Published by Katherine Tegen Books on September 20th 2016
Genres: young adult, contemporary, Thrillers
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Alex Craft knows how to kill someone. And she doesn’t feel bad about it. When her older sister, Anna, was murdered three years ago and the killer walked free, Alex uncaged the language she knows best. The language of violence.
While her crime goes unpunished, Alex knows she can’t be trusted among other people, even in her small hometown. She relegates herself to the shadows, a girl who goes unseen in plain sight, unremarkable in the high school hallways.
But Jack Fisher sees her. He’s the guy all other guys want to be: the star athlete gunning for valedictorian with the prom queen on his arm. Guilt over the role he played the night Anna’s body was discovered hasn’t let him forget Alex over the years, and now her green eyes amid a constellation of freckles have his attention. He doesn’t want to only see Alex Craft; he wants to know her.
So does Peekay, the preacher’s kid, a girl whose identity is entangled with her dad’s job, though that does not stop her from knowing the taste of beer or missing the touch of her ex-boyfriend. When Peekay and Alex start working together at the animal shelter, a friendship forms and Alex’s protective nature extends to more than just the dogs and cats they care for.
Circumstances bring Alex, Jack, and Peekay together as their senior year unfolds. While partying one night, Alex’s darker nature breaks out, setting the teens on a collision course that will change their lives forever.
When I discovered that this was one of the books that was up for grabs at ALA in Orlando, I was dead set on getting my hands on it. Not a Drop to Drink was recommended to me because I needed something different, something that was brave enough to go against the expected and the norm, and I ended up loving that book. Ever since, I’ve had McGinnis on my radar from that point forward.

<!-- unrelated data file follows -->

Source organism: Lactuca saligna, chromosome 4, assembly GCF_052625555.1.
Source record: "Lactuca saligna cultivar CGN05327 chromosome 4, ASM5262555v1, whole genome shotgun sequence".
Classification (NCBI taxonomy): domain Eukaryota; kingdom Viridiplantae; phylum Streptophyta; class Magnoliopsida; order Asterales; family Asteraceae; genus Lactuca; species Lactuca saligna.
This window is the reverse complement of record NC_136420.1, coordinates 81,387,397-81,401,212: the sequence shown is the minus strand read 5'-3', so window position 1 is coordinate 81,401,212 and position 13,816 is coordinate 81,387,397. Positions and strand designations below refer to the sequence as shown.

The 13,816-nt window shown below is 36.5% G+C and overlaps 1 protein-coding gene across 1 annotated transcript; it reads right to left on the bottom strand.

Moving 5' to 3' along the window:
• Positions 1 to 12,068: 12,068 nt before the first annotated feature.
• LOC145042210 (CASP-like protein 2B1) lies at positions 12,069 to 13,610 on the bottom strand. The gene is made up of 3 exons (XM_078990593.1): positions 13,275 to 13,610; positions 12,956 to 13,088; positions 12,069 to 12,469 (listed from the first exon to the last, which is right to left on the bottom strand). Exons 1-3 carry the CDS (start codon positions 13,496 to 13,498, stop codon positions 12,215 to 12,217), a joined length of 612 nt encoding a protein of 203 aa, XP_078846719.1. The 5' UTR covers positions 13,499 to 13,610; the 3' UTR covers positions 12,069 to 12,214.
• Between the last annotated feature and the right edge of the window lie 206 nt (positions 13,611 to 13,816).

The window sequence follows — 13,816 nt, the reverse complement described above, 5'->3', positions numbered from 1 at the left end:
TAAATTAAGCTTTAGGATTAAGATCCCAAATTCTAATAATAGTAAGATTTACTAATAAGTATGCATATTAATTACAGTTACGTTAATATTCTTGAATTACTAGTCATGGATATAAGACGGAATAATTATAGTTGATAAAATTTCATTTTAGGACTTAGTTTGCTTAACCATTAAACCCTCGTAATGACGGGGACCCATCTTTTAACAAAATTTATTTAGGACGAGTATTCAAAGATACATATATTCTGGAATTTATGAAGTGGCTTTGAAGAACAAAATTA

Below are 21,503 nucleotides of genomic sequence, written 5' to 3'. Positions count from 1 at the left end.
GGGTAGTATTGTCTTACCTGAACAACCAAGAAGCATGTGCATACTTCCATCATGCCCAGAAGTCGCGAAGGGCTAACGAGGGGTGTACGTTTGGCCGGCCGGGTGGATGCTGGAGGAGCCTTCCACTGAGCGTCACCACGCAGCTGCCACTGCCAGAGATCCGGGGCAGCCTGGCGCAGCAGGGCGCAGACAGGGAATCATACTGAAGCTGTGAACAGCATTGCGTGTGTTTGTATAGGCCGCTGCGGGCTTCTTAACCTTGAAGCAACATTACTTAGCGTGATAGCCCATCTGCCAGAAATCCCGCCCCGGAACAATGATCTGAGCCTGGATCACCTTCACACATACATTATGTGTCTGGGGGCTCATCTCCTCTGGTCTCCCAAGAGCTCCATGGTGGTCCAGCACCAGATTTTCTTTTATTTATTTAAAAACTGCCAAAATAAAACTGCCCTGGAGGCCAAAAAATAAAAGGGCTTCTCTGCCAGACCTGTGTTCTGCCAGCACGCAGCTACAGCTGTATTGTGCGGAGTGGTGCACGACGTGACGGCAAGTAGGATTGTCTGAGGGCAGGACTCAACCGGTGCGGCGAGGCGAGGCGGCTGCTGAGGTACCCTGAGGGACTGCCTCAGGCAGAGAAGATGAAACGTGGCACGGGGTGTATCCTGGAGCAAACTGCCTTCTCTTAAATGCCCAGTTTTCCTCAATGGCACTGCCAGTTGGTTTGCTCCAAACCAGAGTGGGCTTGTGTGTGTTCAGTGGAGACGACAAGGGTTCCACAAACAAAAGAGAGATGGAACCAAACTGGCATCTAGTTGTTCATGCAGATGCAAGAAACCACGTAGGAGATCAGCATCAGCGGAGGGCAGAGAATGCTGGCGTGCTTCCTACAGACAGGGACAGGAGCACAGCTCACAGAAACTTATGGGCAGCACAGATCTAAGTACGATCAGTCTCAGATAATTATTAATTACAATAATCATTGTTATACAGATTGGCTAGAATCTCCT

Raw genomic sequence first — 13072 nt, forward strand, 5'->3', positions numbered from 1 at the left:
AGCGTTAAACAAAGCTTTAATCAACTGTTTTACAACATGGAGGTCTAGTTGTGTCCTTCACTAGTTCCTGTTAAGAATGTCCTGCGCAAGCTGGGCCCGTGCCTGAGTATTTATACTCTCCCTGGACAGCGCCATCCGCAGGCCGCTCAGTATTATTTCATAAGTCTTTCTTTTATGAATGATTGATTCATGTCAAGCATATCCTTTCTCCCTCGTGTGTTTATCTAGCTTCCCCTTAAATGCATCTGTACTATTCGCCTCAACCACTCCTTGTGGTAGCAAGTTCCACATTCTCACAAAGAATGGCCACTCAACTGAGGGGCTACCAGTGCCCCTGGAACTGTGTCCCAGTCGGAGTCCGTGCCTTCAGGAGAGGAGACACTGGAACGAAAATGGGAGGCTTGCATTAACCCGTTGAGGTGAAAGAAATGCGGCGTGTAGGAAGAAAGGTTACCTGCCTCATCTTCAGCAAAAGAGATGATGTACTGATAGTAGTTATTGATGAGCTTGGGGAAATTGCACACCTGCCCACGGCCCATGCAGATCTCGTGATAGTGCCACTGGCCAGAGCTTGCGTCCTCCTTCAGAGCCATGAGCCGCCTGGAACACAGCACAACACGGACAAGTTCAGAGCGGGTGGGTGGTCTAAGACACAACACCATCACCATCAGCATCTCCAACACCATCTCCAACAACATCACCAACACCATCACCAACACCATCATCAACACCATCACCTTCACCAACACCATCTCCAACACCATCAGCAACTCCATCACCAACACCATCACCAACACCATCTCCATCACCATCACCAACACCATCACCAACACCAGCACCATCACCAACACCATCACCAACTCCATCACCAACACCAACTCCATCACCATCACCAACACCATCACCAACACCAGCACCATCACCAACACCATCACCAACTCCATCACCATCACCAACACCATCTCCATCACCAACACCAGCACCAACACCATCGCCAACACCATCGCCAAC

This was the first ARC that I read, and I’m so happy that I did, because this book didn’t dare disappoint. Instead, it went above my expectations. She did it again – McGinnis delivers something hard, some morally questionable, and something that is going to rip you apart by the end.
There is always something so refreshing about Mindy McGinnis and her writing. I’m not one that finds multiple POVs enjoyable, unless it is done with an experienced author. But The Female of the Species gives the novel a balanced, whole-story feel with the three voices telling the entire story: Alex, Jack and Peekay. I loved the voices of the three characters, and I did love how distinct each person sounded. Each character had their own different thoughts and their own reactions to the situations. It was great to see each vantage point as the story progressed.
I haven’t had the pleasure to say this in a long time, but the lead character, Alex, was wonderful, and I adored her in such a warped sense. I found myself understanding some of the complexities that Alex faced with social situations, such as tackling the fact that people didn’t like her because of who she was, or struggling with her inability to fit in with the rest of her peers. And Alex didn’t wear it as a badge of honor. We all understand, as book nerds, that independence and originality are gifts as we mature, but it does come with drawbacks at a young age as even into adulthood, such as isolation or social issues. I celebrated Alex as a girl who was a badass, but I understood that she felt alone and different. The author wrote her with a perfect balance, without tipping the scales in one direction or the other; there was no self pity or smug pride, just acceptance and frustration about the world.